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Do Animals Feel Empathy? Essay

974 words - 4 pages

The term empathy refers to the ability to recognize and understand another individual’s emotions. The term is generally attributed to pro-social behaviour in humans. However, the question arises as to whether it’s only humans that are capable of sharing this understanding among one another, or whether other organisms are also able to empathize with each other. Empathy can be expressed in many difference ways, ranging from something as simple as yawning to having a better cognitive and behavioural understanding of another individual's behaviour. It is still unclear whether animals do indeed experience emotional empathy, however in studies conducted by Inbal Ben-Ami Bartal et al; Empathy and prosocial behaviour in rats , Andeson et al; Contagious yawning in chimpanzees, and Edgar et al; emotional empathy in chickens, the trait was among various organisms. By determining whether animals do feel these emotions, certain implications can be made about the welfare of these animal, and how they are treated.

Rats are one of the most common animals used in labs, so it would seem right to first explore whether they express empathetic behaviour. In a study conducted by Inbal Ben-Ami Bartal et al, rats were subject to various conditions in which observations were made as to whether rats expressed pro social behaviour or not. The experiment consisted of placing a pair rats in a large cage, with one of the ‘cagemates’ being placed in an isolated restrainer. This situation continued for 12 days, with the results showing that it took an average of 6.9±2.9 days for the rats to break the cagemate out (Inbal Ben-Ami Bartal. 2011). Control conditions included having a rat with an empty restrainer, as well as having two rats, with neither being in the restrainer. It was shown the rats in the non control condition had more activity, it was also seen that with consecutive trials the rats started to decrease the amount of time it took to break the cagemate out. The rats were also tested in conditions where the restrainer was empty vs not empty, along with having the restrainer filled with chocolate or a cagemate. In most cases it was observed that the rats were likely to free their cagemates, which may be attributed to empathic behaviour . Due to the study being conducted with untrained rats without a social incentive, the results can be applied to more general terms, as the author states “..the most parsimonious interpretation of the observed helping behavior is that rats free their cagemate in order to end distress, either their own or that of the trapped rat..” supporting the concept of empathy being felt by other organisms.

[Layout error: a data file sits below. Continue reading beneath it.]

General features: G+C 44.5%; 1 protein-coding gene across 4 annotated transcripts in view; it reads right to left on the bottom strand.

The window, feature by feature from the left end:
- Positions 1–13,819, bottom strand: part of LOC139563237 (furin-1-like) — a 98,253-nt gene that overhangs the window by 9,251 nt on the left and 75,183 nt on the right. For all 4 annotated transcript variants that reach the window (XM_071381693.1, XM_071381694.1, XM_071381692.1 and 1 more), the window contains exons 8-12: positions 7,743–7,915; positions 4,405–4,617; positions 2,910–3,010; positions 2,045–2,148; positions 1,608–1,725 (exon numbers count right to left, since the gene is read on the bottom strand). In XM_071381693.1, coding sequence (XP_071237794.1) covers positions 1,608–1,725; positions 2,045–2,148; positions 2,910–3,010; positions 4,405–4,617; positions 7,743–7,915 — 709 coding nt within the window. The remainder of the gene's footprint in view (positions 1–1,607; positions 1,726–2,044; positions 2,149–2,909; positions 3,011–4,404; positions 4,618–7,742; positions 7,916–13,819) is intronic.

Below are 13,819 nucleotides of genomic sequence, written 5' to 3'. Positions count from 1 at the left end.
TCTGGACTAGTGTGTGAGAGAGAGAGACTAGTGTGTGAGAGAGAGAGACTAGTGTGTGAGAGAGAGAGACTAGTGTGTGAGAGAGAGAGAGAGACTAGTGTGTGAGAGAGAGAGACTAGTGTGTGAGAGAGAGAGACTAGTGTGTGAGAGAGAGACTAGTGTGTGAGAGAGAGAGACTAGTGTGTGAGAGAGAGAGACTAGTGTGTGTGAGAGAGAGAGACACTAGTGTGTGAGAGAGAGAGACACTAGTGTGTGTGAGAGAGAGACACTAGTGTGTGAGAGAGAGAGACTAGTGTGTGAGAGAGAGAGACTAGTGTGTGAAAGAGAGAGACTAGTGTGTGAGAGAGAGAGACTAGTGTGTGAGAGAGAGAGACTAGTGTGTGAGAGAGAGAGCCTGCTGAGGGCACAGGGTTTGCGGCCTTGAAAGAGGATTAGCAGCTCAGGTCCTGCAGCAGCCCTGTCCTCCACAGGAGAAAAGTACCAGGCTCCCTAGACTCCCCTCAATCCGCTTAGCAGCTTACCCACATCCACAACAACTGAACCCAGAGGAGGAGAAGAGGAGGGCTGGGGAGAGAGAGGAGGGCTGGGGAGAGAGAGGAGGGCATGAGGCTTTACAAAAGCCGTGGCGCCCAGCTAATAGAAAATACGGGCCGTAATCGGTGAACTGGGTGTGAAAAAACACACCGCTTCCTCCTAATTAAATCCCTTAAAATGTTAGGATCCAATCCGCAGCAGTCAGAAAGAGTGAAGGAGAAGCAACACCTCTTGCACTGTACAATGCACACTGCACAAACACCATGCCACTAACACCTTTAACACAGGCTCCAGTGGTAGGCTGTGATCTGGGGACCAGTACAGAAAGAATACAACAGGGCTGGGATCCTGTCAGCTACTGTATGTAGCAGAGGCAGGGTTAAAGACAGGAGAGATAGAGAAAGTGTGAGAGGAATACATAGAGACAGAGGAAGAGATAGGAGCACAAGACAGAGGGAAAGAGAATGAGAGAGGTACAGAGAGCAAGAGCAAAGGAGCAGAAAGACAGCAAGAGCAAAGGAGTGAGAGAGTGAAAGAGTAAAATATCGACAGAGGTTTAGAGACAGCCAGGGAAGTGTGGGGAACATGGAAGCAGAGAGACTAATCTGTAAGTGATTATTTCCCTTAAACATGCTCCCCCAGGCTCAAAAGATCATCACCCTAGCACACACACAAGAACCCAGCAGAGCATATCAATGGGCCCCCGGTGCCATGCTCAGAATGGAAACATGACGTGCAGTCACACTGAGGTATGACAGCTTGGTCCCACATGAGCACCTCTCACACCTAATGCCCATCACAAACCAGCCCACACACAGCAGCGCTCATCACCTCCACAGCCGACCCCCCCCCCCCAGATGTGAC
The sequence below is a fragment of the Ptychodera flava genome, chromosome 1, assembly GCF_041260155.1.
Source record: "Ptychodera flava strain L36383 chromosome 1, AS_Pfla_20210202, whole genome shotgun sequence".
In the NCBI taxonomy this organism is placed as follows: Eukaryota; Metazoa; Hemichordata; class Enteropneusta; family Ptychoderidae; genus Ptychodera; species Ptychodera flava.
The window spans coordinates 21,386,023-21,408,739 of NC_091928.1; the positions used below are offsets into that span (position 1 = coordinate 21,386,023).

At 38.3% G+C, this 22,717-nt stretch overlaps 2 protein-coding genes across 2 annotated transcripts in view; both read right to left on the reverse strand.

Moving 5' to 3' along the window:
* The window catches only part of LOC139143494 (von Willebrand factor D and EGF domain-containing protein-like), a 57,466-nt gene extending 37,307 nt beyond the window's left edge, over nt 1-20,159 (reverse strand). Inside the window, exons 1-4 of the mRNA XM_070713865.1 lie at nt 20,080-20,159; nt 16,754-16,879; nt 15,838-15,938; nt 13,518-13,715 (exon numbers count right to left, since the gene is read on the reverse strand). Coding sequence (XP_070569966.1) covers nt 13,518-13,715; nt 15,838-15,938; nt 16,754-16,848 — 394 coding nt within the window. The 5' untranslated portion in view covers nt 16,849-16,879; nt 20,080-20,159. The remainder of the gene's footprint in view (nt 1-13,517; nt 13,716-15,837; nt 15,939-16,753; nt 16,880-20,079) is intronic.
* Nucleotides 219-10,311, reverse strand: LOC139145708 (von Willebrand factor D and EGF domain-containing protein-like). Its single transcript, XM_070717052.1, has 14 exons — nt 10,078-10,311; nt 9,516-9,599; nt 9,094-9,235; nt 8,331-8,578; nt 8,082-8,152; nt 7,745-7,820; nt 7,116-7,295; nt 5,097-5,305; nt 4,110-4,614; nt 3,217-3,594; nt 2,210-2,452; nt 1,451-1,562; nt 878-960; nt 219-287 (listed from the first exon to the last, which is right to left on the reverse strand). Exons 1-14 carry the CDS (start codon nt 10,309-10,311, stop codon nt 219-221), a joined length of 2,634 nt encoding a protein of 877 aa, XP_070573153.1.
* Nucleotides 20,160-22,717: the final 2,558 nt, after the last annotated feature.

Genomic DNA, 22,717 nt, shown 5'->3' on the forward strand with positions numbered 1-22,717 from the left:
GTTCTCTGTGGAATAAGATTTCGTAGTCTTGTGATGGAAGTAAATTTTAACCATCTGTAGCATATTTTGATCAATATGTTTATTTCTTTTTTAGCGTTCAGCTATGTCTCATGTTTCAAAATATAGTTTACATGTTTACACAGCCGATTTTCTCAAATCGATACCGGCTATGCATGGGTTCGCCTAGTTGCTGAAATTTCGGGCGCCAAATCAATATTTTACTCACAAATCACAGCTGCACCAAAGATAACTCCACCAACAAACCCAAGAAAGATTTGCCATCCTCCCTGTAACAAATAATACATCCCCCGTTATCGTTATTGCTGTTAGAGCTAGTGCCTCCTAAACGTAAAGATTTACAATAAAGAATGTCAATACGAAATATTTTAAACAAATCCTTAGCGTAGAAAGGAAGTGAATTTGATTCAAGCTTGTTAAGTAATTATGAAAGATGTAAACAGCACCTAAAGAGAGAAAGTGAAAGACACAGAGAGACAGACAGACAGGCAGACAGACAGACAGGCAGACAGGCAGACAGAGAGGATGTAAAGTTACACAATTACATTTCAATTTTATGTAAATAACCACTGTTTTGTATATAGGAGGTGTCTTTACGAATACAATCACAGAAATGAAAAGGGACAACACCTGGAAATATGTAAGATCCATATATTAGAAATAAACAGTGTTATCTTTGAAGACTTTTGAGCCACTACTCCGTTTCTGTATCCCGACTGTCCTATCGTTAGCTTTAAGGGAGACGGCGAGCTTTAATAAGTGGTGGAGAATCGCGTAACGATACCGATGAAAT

Yawning, is a sign of empathy, the areas of the brain that stimulate empathy are found to be the same ones that stimulate yawning. The precuneus and posterior temporal gyrus are responsible for both empathy as well as contagious yawning. In a study conducted by...

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